Not Such A Good Day

That day the patrol had already been out for a nerve wracking thirty six hours. Each one of the twelve man team had spent a better part of that time squatting or lying down under cover; eyes skinned, with AKs within arm's reach, watching, waiting for the something, anything. The sun, seen through the trees was up in the sky and the cold of the night had been replaced by neck- itching day and an irritating buzz of mango flies near their facial orifices. They had had no luck and everyone knew that a continued vigil would mean nothing but wasted time, time that could be utilized for a bit of shut-eye or for washing clothes. The patrol leader decided that it was not only pointless but also asking for trouble, after all even bad guys got lucky sometimes. The time was already nine in the morning and he felt that if they started now and kept a good pace back to their operating base, they could be back for lunch. Running a hand over his unshaved chin, he gave himself two minutes to reconsider the thought process and was able to convince himself of it altruistic origins and tactical appropriateness.

His mind made up, he turned to his head to the right he gave a low hiss, aimed in the direction of his senior NCO, just a smudge on the forest floor, who had been listening with his ear tuned, waiting for just that signal. He knew his officer well, to be the kind who would not follow orders just because they were given, but the kind who could suitable modify them to suit the situation and meet his requirements, as long as he could justify the change to his own conscience, and to his CO. He turned his head towards the officer to receive his instructions. Not that it was necessary. In a jungle of relative calm, any sound, particularly a human hiss, is bound to reach more than a pair of ears simultaneously. The other men of the patrol heard it, and considering the present situation knew what it implied and welcomed the expected change in plans. After having survived for fifteen to eighteen months or more in an environment which gave no quarter for even an hour, each man knew precisely what the sound meant. For them it spoke, "Ok, that’s it. No more buggering ourselves out here, I have a better idea, let’s head home. Get up slowly, without too much noise and for God's sake, make your weapons safe before budging. Your numbed hands wouldn't know the difference between the trigger and your shoe lace. I don’t want you guys letting off one into your buddy's ass. Move!" Still they waited, knowing well that assumptions were the mother of all fracases. Torsos lifted half off the ground, heads turned and  eyes moved in their sockets, looking towards the officer and NCO, seeing the hand signalling "Lets move it.”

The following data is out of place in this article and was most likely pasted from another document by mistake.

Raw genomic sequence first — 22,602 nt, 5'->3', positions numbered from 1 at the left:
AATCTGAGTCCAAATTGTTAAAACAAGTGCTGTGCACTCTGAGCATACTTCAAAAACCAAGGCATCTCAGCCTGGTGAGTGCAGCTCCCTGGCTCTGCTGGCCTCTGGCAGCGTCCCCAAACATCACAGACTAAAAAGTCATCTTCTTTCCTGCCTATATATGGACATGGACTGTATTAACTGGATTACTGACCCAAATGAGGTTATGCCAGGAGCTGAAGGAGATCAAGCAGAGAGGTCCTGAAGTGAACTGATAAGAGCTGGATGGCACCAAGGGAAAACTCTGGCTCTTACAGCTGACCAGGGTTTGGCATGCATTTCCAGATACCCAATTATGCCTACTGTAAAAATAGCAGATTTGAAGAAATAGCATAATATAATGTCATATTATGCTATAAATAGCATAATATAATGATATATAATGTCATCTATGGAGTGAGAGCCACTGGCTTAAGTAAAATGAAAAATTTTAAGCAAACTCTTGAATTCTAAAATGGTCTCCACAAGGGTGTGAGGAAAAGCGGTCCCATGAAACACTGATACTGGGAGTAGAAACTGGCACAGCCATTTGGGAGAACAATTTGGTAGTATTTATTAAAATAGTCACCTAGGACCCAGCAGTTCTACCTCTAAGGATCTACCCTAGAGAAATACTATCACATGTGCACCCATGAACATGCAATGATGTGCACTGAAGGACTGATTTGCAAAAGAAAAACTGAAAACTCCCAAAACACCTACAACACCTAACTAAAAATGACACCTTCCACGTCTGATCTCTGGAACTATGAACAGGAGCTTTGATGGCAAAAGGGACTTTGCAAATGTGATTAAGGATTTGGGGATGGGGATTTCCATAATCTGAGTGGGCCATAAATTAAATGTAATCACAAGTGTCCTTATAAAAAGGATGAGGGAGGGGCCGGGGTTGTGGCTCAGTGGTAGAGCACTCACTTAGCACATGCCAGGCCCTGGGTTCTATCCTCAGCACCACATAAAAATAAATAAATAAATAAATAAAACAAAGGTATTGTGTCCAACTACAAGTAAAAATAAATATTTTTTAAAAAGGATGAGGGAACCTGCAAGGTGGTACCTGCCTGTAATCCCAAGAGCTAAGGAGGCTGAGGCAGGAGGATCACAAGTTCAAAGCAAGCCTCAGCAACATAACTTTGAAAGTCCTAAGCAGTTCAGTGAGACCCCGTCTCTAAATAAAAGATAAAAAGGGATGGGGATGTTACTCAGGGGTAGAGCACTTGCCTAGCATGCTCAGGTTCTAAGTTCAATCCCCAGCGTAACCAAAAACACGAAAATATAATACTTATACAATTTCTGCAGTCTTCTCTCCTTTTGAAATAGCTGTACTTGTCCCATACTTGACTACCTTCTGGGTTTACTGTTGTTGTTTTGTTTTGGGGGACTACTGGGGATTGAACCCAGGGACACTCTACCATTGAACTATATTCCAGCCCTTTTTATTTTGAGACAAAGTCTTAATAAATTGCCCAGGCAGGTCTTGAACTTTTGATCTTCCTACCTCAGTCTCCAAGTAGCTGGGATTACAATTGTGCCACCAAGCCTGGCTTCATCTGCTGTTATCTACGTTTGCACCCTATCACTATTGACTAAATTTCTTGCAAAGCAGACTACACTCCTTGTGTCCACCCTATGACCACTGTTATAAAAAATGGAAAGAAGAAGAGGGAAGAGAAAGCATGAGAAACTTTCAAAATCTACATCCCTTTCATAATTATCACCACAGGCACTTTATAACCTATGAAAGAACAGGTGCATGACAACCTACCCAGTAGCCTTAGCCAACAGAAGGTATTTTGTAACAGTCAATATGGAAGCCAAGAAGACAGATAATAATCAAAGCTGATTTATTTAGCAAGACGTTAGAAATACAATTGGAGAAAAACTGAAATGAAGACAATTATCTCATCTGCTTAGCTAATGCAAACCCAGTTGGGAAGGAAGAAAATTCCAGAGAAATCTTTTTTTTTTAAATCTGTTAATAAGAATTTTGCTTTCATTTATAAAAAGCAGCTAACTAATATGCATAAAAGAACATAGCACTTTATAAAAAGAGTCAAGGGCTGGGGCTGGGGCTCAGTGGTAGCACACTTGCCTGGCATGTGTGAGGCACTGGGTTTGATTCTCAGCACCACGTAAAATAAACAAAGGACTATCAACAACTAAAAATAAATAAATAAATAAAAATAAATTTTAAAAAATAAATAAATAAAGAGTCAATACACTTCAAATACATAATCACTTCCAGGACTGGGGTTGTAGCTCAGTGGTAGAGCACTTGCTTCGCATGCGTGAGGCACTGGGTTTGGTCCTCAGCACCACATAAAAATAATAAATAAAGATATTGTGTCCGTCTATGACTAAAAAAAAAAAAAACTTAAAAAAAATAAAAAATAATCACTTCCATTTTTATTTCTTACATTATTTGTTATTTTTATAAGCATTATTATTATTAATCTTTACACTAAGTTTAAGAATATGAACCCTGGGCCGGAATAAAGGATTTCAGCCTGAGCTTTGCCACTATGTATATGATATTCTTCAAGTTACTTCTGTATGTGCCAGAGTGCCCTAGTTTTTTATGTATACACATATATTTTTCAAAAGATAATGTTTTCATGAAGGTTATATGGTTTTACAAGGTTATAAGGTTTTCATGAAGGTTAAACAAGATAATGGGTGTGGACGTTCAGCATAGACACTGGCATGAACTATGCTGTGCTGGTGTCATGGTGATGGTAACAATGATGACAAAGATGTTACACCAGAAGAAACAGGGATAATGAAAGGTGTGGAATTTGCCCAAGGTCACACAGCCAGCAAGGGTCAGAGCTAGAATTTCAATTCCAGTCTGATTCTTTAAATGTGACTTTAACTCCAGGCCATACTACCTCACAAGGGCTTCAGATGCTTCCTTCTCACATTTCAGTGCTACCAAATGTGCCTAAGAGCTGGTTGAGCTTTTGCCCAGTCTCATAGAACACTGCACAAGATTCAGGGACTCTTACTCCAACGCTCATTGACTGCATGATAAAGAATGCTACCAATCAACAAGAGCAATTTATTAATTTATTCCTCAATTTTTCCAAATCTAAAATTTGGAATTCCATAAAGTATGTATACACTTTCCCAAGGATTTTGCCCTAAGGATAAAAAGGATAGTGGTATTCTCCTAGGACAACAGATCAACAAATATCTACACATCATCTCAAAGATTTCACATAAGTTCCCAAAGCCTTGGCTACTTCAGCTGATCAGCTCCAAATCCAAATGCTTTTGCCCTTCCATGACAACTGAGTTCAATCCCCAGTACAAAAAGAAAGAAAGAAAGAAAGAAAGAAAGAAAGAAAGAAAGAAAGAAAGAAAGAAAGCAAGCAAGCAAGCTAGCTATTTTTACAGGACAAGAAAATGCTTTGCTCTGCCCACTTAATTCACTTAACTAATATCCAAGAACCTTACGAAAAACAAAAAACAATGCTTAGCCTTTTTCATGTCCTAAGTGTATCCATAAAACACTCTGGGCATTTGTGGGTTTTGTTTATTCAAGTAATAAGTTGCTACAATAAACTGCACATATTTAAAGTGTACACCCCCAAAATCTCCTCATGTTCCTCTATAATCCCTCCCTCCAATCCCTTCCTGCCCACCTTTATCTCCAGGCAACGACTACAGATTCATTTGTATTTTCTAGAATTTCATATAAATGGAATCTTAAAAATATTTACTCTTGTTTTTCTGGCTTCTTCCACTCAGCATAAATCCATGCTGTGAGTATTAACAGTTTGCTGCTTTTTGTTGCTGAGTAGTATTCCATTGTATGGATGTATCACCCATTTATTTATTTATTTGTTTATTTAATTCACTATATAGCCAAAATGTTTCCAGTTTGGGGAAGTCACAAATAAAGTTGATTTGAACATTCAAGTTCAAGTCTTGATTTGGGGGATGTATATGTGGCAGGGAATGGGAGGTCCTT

One by one the men got up, picking up their weapons, silently stretching their limbs, looking about and bringing their brains to a heightened level of sensory awareness. Twigs snapped underfoot, leaves crackled and sighs became audible. The creak of bullet proof jackets and the ripping sound of Velcros being readjusted signalled preparations for a move. The scouts approached the patrol leader with questioning eyes, half knowing the destination but requiring confirmation.

"Route back for the post, careful, eyes peeled, ok?" Knowing nods to each other, they knew it. These two men were used to being slightly superior to the others, except the Machine Gunner, their butt- saver. After all, they had accepted the chances that in the event of a contact, at least one of them was sure to catch a piece of copper jacketed lead. Both of them knew that their lives and that of the others behind them depended on their keenness and experience in leading the patrol. Hefting their rifles, they looked back to see if the entire group was ready to move. The officer looked back, made eye contact with the last man and saw the slight nod; he turned to the scouts with the go ahead.

The End

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